2. Data and Experiment Techniques

[5] LEO satellites that are equipped with dual-band frequency GPS receivers, such as FedSat [Yizengaw et al., 2005], offer the opportunity for remote sensing and monitoring of the topside ionosphere and plasmasphere regions. GPS receivers on board continuously receive dual frequency signals transmitted by GPS satellites that broadcast two L-band signals at frequencies f1 = 1.57542 GHz and f2 = 1.2276 Ghz. Figure 1a shows the ground track of FedSat for the pass used in this study.

Figure 1.

(a) Geographic map of FedSat ground track. The horizontal dashed line depicts the geomagnetic equator. (b) Tomographic imaging grid with an actual set of ray paths between LEO and GPS satellites for the FedSat satellite pass in Figure 1a. For clarity only one-third of the total ray paths are plotted.

[6] The integrated electron density along the ray path between the LEO GPS receiver and a GPS satellite, usually known as total electron content (TEC), can be derived from the combination of GPS pseudoranges (P1 –P2) and carrier phases (L1 – L2) [Yizengaw et al., 2005]. However, by themselves, a series of TEC measurements are just a collection of line integrals of the free electron density and not maps of the electron density distribution or structure. In order to address the problem of imaging the electron density satisfactorily, a tomographic inversion method (based on a linear mathematical inversion) can be applied [Yizengaw et al., 2005].

[7] Tomographic inversion methods essentially obtain maps of the free electron density from collections of GPS slant TEC observations across a region. The reconstruction plane is discretized into two-dimensional pixels [Yizengaw and Moldwin, 2005]. In space-based tomography the grid height spacing is not uniform, rather it increases as a function of altitude (see Figure 1b). By assuming that the electron density is constant in each pixel [Tsai et al., 2002], the TEC along the ray path can then be represented as a finite sum of shorter integrals along segments of the ray path length [Yizengaw et al., 2005]. The Global Plasmasphere Ionosphere Density (GPID) model [Webb and Essex, 2004] has been used to provide the initial guess for our Algebraic Reconstruction Tomography (ART) algorithm [Yizengaw et al., 2005]. The technique of radio tomography has been widely used for the past two decades, and has been successfully verified using density profiles from incoherent scatter radar and ionosondes [e.g., Pryse, 2003; Yizengaw et al., 2006, and the references therein].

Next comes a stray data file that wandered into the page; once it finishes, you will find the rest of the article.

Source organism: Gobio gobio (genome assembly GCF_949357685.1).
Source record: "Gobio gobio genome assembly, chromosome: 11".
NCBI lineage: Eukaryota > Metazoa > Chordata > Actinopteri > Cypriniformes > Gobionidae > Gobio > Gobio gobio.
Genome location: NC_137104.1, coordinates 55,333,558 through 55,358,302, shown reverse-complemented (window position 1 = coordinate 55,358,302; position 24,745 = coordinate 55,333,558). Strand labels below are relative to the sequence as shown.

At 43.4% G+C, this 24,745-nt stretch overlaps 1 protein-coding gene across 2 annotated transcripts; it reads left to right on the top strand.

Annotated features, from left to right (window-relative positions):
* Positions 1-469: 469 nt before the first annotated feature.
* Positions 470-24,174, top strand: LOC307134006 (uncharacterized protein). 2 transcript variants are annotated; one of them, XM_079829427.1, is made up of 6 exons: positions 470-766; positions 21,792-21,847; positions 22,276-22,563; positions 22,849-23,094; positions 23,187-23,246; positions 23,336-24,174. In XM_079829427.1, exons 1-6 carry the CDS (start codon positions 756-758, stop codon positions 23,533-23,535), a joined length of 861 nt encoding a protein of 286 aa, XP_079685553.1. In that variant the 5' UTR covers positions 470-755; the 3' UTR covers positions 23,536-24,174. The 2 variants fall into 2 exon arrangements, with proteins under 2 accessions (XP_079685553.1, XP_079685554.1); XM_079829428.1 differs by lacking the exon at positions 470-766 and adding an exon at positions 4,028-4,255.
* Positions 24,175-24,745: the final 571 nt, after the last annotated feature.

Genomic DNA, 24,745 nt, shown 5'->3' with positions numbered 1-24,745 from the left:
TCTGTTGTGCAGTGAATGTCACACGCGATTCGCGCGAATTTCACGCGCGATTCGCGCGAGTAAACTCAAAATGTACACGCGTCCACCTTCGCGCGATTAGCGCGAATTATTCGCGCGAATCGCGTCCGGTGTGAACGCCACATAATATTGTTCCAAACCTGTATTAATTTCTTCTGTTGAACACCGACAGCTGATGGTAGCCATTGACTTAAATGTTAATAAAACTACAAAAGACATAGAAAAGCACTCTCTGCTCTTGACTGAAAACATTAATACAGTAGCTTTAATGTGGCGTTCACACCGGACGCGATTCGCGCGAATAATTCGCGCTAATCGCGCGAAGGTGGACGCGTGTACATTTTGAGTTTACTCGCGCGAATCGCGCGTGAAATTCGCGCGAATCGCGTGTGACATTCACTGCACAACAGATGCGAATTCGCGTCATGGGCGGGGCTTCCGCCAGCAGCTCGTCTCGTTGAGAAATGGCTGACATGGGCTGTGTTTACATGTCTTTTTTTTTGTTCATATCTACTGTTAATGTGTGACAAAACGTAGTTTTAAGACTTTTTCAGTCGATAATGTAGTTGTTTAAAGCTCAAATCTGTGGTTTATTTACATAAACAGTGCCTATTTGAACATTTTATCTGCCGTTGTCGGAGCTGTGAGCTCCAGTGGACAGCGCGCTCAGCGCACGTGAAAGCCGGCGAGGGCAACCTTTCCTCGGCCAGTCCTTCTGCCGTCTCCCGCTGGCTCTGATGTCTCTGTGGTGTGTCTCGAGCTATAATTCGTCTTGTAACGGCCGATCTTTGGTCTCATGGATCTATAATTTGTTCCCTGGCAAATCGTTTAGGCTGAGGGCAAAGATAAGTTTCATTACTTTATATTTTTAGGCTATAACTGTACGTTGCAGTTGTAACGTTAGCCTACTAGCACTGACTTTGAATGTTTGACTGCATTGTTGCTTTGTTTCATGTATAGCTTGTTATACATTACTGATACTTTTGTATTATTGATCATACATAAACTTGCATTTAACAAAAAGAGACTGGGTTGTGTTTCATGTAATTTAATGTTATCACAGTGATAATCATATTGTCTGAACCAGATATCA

3. Observation

[8] FedSat flew over New Zealand and the cusp region between 22:10 and 22:35 UT (09:10 – 09:35 LT) on 16 December 2003. Geomagnetic activity was weakly disturbed during that interval and the minimum Dst value was −28 nT at 18:00 UT. The Kp index was below 3 throughout the day. Auroral activity, however, was active with the AE index reaching approximately 1000 nT at 16:30 UT.

[9] The FedSat pass covered 5.0° S to 75.0° S geographic, transiting north-to-south at about 170° E longitude and between 22:10 UT and 22:35 UT. Figure 1b shows the ray path coverage, which is not uniform primarily because the GPS satellites move very little during the FedSat transit. Note, the ray paths shown here are taken only from the GPS satellites which were in ±15° longitude of FedSat's orbit longitude. Since the TEC gradient within ∼30° longitude is insignificant, we merged these ray paths into a two-dimensional plane as shown in Figure 1b. In the analysis, pixels that are not crossed by LEO-GPS ray paths retain the density from the model initial guess as shown in the tomographic image output in Figure 2a. This figure shows the tomographically reconstructed electron density distribution in a two-dimensional (altitude versus geographic latitude) space region derived for this pass. The altitude range shown extends from 800 km (0.13Re) to 20200 km (3.2Re). Note, due to limited (approximately vertical) ray paths above 2.5 Re the density above this region may not be well constrained and the density above this height depends on the background density model. The white lines depict magnetic field lines generated using the Tsyganenko-01 model [Tsyganenko, 2002]. The color codes at the right indicate electron density (× 104 el cm −3). Note, a beam-like field aligned plume of enhanced density, extending from the topside ionosphere all the way up to the top of the image grid, is detected using the tomographic technique. The width of the density feature increases as a function of altitude. The density within the flux tube increases at higher altitude and reached up to 4.5 × 104 el cm −3 from 3.5 × 104 el cm −3at lower altitude. Otherwise, the figure shows a normal density distribution with higher density at lower latitudes than at high latitudes.